Saturday, May 07, 2005

9/11 Commission Report - Chapter 3

The third chapter is much tougher going than the first two. This chapter deals with what each relevant government department did and didn't do before September 11.

This chapter contains a lot of supporting evidence for anyone who thinks that government should be as small as possible. National security is, obviously, the domain of the government. It's what government should do.

Trouble is, big governments do best what they've always done. They don't change quickly. This chapter details how the government's defense and homeland security practices were essentially unchanged throughout the 90s up to September 11.

Little fiefdoms, familiar structures and redundant skills are part of any big organization. They are a bigger problem in governments than in businesses, which are forced to change or die in the competitive marketplace.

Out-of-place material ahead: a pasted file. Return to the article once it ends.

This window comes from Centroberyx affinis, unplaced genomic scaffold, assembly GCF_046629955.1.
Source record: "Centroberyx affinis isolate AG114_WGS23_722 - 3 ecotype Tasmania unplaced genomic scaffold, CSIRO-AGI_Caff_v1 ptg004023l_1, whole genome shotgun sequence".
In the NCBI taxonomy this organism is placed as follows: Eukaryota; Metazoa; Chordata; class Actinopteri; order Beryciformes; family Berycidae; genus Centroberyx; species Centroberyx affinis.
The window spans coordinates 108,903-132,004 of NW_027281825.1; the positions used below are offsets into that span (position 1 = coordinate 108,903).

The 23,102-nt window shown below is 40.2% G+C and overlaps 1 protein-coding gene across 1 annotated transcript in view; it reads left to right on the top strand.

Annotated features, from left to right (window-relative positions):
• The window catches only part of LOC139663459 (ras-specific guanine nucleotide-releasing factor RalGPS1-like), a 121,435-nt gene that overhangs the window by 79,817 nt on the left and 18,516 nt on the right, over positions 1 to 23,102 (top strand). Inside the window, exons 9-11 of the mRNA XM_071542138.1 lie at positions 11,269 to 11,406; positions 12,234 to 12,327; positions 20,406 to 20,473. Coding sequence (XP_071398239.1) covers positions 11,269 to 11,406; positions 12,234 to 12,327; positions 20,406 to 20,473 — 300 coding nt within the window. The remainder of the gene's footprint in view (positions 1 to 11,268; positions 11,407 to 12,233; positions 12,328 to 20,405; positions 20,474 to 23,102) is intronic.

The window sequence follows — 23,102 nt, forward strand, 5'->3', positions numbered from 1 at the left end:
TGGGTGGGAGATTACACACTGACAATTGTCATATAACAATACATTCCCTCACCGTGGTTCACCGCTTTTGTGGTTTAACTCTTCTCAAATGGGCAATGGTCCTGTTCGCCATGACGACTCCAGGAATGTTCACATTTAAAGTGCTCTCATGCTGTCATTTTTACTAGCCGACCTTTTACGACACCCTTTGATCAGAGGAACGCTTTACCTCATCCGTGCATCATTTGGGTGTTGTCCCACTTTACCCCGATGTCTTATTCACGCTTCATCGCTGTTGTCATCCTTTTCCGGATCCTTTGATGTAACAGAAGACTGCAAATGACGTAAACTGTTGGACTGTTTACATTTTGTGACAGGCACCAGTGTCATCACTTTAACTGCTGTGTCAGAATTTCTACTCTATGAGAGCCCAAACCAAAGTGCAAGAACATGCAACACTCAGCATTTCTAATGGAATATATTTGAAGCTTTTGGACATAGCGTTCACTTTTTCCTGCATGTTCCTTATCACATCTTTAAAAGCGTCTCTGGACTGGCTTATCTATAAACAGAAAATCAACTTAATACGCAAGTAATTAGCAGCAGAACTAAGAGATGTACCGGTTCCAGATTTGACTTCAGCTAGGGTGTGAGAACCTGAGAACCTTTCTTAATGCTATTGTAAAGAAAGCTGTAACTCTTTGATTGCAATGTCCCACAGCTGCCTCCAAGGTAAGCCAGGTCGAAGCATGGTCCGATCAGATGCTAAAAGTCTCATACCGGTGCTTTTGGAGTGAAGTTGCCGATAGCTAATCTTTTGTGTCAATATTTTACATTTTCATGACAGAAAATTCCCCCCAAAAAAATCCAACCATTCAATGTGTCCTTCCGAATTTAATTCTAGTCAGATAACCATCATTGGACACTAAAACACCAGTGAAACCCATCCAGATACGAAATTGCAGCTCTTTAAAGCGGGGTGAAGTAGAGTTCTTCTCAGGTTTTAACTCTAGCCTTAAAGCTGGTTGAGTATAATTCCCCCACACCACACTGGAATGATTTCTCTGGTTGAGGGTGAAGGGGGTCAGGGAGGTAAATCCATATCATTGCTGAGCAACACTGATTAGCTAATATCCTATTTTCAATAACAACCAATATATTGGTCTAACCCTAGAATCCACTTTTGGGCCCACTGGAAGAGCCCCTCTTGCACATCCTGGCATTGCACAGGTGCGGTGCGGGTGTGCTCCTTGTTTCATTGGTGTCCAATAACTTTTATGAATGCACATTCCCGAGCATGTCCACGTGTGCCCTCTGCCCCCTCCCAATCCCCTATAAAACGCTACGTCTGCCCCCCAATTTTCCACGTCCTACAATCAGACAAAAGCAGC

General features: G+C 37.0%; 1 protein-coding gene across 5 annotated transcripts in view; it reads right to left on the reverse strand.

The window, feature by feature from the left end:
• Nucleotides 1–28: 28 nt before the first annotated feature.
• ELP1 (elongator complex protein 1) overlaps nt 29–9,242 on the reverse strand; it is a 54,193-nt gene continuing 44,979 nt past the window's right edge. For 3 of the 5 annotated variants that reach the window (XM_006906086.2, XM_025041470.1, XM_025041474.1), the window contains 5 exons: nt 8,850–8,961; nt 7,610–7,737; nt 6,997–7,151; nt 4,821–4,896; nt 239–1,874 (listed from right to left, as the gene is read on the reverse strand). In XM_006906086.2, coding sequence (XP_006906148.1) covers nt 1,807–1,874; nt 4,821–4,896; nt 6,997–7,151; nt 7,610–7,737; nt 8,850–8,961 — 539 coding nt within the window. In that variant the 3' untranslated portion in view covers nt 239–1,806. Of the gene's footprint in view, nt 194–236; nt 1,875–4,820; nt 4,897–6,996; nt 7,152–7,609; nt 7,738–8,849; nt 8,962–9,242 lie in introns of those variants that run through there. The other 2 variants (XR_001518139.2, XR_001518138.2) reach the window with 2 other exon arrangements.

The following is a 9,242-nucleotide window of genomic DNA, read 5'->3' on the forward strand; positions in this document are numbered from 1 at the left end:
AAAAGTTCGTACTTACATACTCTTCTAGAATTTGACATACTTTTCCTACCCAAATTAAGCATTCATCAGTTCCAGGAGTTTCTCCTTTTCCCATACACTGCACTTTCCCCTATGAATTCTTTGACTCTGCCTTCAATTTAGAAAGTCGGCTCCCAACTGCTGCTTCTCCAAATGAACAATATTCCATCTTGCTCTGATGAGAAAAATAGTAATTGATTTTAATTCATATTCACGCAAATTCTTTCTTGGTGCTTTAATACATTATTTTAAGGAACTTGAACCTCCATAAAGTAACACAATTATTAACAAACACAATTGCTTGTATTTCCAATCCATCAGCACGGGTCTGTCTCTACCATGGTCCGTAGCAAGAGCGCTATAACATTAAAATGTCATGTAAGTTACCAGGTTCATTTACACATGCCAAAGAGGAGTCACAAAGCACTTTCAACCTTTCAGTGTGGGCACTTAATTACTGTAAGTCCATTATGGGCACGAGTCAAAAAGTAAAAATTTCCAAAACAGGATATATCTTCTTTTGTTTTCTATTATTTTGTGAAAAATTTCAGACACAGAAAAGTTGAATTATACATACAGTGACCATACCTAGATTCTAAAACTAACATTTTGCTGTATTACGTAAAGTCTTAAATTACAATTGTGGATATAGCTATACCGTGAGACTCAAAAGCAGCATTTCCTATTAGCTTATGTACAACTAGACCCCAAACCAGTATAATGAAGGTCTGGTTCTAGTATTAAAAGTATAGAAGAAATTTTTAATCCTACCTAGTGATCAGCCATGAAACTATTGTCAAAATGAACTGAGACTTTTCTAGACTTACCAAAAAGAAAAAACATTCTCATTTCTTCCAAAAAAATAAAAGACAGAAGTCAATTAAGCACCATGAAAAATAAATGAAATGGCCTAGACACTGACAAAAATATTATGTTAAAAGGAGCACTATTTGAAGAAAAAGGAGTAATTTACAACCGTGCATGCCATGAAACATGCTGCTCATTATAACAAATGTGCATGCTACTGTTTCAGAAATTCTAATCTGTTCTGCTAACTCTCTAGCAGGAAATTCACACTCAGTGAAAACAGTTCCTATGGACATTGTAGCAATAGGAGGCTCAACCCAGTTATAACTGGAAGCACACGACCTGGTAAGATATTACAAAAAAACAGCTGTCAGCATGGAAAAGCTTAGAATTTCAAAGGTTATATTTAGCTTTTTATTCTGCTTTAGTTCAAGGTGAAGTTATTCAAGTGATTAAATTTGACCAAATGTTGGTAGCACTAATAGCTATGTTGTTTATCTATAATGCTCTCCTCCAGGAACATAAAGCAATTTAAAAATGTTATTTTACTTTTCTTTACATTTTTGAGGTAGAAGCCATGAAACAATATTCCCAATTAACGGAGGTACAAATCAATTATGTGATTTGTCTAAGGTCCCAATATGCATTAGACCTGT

Transformations are shunned by governments who prefer currying favor with voters and not disrupting their permanent paid employees. During the 90s the federal government failed to transform its defense operations because the required changes were too painful. Established defense and security practices, highly skilled cold warriors & tacticians, and a bi-polar world-view were all redundant from the moment Boris Yeltsin took office. Yet, a decade after the collapse of the USSR the federal government was still operating essentially in a cold war mode.

This inability to change is the primary reason I don't believe in big government. The intentions might be right, but eventually the demands of those who work in the government (or state-owned companies) or the needs of a few key constituencies will take precedence over serving the needs of those who are ultimately the "customers".